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Proper Code Organization  RSS feed

 
Martin Briones
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Hi,

I would like to know if there's a "best" approach or standard in code organization? I do know that there's Sun's Coding Conventions, but I'm noticing that others are deviating from it. If that's the case, is it still a good practice or would it depend on the purpose of the program?

I'll include a random code, and hopefully will get a feedback on whichever comes first, what's lacking, etc.


Thanks in advance!
 
Jeanne Boyarsky
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Different companies and teams have different standards. There isn't "one true way". The important thing is to agree as a team.
 
Junilu Lacar
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Martin Briones wrote:
I would like to know if there's a "best" approach or standard in code organization? I do know that there's Sun's Coding Conventions, but I'm noticing that others are deviating from it. If that's the case, is it still a good practice or would it depend on the purpose of the program?

I'll include a random code, and hopefully will get a feedback on whichever comes first, what's lacking, etc.

Including random code as the basis for getting comments on how to best arrange your code seems like asking people how to best shuffle a deck of cards. I don't know what kind of reasonable feedback you're expecting. Are you asking about arrangement of the members of a class? I don't think many people view that as a very important consideration when it comes to code organization. Obviously, it's good to have some semblance of "order", like you wouldn't put constant fields all over. People usually prefer similar kinds of things grouped together, like static finals all up at the top of a class, followed by class variables, then instance variables, etc.

When I think of organization, I usually think at a higher level, like packages and modules. I think it's more important to pay more attention to organizing code at that level of granularity since most modern IDEs already have enough "intelligence" built in to them to allow you to sort class members with a few keystrokes or clicks of the mouse.
 
Junilu Lacar
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Now that I think about, I actually never really pay much attention to the exact ordering of the members in the classes I write. Since most of my code is written through Test-Driven Development, I'm more focused on functionality than form. When I write some test code that doesn't compile because some production code does not exist, I just use the keyboard shortcut to do a quick fix (CTRL+1 or CMD+1 in Eclipse) and usually accept wherever the IDE decides to put the new field or method in the class. Very seldom do I move methods around after that, especially after the initial checkin. Who has the time to worry too much about the exact ordering of class members anyway? Wouldn't you rather focus your energy on more important things like adding more features, writing more unit tests, or refactoring your code to make it clearer, simpler, and easier to maintain?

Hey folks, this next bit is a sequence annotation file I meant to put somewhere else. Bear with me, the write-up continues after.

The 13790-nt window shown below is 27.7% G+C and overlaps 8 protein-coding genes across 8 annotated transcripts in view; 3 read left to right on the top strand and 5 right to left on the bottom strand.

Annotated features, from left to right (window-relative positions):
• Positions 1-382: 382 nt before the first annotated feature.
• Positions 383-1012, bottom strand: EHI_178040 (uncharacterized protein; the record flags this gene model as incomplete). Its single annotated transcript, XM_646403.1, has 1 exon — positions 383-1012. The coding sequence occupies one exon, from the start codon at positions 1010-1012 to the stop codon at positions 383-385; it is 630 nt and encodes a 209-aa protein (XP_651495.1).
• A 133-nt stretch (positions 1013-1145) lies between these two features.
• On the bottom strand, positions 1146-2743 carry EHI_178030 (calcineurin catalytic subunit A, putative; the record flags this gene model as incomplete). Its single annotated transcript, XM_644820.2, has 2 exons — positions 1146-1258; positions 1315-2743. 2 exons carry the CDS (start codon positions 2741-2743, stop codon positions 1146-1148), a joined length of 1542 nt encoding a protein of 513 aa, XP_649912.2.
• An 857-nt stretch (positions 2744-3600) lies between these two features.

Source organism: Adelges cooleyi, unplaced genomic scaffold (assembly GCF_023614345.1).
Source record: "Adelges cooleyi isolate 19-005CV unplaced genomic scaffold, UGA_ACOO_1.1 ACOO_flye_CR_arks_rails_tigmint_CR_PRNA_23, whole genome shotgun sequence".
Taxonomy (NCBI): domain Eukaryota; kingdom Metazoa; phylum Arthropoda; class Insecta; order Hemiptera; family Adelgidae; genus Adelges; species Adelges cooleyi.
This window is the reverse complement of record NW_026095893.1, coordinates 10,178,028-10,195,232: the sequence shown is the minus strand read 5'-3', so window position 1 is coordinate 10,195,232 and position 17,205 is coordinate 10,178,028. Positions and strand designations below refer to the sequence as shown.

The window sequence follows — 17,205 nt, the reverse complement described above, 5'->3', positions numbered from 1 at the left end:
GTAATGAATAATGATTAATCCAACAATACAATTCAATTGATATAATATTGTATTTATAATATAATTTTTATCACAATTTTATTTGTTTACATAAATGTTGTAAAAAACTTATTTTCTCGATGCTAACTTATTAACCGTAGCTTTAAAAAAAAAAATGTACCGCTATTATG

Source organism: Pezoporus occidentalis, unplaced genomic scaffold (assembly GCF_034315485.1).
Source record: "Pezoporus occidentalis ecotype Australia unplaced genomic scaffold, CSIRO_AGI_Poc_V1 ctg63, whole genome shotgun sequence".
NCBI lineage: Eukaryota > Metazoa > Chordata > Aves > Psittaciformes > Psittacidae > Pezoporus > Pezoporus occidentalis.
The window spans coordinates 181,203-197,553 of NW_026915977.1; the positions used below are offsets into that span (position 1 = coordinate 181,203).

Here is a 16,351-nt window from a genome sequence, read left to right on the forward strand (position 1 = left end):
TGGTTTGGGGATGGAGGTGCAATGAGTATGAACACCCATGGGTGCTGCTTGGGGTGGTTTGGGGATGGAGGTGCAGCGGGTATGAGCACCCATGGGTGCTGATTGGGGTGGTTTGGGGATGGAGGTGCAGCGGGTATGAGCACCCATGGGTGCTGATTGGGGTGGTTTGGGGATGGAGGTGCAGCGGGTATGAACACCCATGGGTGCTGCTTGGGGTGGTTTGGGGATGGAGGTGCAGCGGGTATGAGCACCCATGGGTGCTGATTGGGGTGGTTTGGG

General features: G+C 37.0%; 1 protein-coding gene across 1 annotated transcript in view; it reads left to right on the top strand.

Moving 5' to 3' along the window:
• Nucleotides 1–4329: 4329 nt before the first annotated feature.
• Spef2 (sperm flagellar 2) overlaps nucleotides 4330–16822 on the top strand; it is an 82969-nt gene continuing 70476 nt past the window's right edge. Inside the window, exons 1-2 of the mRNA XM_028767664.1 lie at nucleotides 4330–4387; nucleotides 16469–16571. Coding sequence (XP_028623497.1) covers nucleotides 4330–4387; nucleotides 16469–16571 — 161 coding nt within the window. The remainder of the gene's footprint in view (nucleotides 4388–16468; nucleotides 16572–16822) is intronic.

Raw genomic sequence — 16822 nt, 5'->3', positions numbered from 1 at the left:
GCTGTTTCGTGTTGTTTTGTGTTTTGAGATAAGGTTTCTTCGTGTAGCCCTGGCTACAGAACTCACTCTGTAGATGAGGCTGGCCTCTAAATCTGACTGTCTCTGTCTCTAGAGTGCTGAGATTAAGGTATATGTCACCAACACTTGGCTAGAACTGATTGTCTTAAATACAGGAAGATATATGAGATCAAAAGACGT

Junilu Lacar
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Another thing to consider: when you're working on a large project with many .java files and more than one developer, enforcing a "standard" in ordering of class members can quickly become an exercise in futility. I can't imagine a whole team of programmers who are so anally retentive that they would chase each other down about a few class members being "out of order". One programmer with the best of intentions in mind going through code and reordering things just because it has a few things out of place can really screw up the rest of the team's ability to track changes in a version control system. Think of the diff command and what kind of havoc reordering of code can wreak on you and your team's ability to use it.

One rule we have on our teams: if you're going to reorder code, have a good reason to do so, reorder only a few things in one commit, always do reordering as a separate commit, and NEVER reorder and make other kinds of changes to the code in the same commit.
 
Junilu Lacar
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Just noticed that this was posted to a certification forum. In the context of the certification exam, I doubt that the ordering of class members is something that will come out. If anything, I'd think it's more likely to get a question about standard naming conventions before you'd get a question about class member ordering. I could be wrong but if questions like that actually are included in the exam, I'd be really surprised and frankly, disappointed.
 
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